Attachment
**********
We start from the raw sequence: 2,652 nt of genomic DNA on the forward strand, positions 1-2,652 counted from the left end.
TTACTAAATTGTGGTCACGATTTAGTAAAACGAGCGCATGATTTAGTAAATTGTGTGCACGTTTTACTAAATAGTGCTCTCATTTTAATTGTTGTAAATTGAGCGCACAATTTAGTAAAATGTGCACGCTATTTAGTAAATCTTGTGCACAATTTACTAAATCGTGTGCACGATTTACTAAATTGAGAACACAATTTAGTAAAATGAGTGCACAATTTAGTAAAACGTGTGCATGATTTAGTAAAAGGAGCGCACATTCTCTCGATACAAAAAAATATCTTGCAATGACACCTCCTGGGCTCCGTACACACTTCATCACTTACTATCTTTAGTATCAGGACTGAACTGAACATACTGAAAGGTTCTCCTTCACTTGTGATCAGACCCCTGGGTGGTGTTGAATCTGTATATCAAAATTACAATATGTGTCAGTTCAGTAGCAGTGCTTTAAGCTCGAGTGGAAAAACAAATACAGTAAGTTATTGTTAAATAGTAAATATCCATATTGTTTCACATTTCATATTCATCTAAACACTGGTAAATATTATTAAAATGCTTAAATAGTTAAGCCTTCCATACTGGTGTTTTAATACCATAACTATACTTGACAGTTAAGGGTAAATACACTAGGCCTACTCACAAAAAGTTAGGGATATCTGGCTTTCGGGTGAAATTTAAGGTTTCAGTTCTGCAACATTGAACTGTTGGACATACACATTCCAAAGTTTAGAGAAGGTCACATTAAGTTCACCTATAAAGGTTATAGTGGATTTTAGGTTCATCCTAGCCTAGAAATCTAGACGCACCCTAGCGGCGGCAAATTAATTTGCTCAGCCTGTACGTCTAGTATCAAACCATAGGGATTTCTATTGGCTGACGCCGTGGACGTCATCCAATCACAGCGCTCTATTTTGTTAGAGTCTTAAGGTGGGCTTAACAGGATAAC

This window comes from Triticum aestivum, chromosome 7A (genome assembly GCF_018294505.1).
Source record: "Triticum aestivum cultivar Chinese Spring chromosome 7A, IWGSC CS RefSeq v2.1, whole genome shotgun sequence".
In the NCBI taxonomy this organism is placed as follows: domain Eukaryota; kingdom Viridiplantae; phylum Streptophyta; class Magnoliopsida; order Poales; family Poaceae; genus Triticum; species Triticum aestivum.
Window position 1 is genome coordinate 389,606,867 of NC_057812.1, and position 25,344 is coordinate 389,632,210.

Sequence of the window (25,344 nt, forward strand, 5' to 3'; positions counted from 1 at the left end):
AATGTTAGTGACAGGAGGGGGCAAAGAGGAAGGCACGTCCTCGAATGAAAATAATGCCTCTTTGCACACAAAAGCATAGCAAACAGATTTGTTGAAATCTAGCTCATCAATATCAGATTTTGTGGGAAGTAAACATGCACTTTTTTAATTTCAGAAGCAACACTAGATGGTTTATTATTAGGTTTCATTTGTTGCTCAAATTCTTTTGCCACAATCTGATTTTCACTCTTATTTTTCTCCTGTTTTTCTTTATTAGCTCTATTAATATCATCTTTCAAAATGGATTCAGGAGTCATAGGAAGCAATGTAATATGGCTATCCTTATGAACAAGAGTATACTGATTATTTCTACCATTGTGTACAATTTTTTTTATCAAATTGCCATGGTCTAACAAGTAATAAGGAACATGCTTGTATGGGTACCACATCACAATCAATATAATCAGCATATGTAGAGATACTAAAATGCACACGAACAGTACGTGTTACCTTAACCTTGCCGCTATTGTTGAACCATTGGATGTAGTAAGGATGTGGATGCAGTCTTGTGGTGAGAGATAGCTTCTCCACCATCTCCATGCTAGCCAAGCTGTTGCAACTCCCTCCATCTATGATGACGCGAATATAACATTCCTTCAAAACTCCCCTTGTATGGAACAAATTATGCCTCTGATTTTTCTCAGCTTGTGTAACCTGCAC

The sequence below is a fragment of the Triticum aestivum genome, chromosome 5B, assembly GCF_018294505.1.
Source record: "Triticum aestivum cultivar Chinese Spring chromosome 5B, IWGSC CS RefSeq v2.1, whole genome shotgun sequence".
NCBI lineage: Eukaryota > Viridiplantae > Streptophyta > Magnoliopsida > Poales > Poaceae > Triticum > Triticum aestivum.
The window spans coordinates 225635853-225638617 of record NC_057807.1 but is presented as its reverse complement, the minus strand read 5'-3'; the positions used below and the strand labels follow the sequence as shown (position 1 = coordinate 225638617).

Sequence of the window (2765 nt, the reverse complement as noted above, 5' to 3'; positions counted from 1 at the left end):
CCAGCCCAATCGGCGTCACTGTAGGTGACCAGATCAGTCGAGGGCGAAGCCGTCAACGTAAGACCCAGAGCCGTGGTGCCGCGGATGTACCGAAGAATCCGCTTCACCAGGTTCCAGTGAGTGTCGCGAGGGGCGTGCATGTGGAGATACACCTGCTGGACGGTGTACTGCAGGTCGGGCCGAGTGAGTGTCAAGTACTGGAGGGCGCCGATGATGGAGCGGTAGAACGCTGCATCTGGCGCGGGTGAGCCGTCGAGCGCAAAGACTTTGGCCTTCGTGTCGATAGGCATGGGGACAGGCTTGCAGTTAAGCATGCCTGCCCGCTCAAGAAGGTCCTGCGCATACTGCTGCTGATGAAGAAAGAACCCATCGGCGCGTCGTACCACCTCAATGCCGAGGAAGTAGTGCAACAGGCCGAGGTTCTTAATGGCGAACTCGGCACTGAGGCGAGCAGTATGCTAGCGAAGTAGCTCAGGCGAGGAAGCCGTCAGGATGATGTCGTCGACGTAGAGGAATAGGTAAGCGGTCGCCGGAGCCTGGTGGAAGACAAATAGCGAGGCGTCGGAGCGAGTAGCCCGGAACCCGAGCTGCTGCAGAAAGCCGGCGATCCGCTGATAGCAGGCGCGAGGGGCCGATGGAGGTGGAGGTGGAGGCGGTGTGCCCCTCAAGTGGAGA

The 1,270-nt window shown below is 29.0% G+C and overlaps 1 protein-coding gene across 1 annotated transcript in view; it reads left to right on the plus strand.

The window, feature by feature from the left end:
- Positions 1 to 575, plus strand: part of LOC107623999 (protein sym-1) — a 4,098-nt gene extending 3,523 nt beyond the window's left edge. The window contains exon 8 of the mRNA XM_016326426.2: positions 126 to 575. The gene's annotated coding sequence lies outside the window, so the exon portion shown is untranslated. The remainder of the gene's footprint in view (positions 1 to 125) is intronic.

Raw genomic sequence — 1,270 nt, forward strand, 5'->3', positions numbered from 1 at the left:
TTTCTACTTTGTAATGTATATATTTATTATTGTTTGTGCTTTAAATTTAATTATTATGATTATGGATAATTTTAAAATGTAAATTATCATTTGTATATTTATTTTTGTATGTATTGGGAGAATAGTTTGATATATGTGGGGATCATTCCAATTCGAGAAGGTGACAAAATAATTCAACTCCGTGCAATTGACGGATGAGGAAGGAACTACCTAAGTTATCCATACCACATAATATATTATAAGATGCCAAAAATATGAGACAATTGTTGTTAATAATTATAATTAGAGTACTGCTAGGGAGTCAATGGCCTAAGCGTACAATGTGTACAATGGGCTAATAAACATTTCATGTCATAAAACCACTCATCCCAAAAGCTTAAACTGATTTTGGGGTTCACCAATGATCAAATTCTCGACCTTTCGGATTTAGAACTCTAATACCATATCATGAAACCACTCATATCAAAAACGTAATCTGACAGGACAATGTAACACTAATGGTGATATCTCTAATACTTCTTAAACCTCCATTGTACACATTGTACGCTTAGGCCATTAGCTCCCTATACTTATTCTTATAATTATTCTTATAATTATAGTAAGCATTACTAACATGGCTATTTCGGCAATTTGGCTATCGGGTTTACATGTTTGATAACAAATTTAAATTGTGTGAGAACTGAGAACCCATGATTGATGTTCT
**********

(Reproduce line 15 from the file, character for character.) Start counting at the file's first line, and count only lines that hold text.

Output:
The 1,270-nt window shown below is 29.0% G+C and overlaps 1 protein-coding gene across 1 annotated transcript in view; it reads left to right on the plus strand.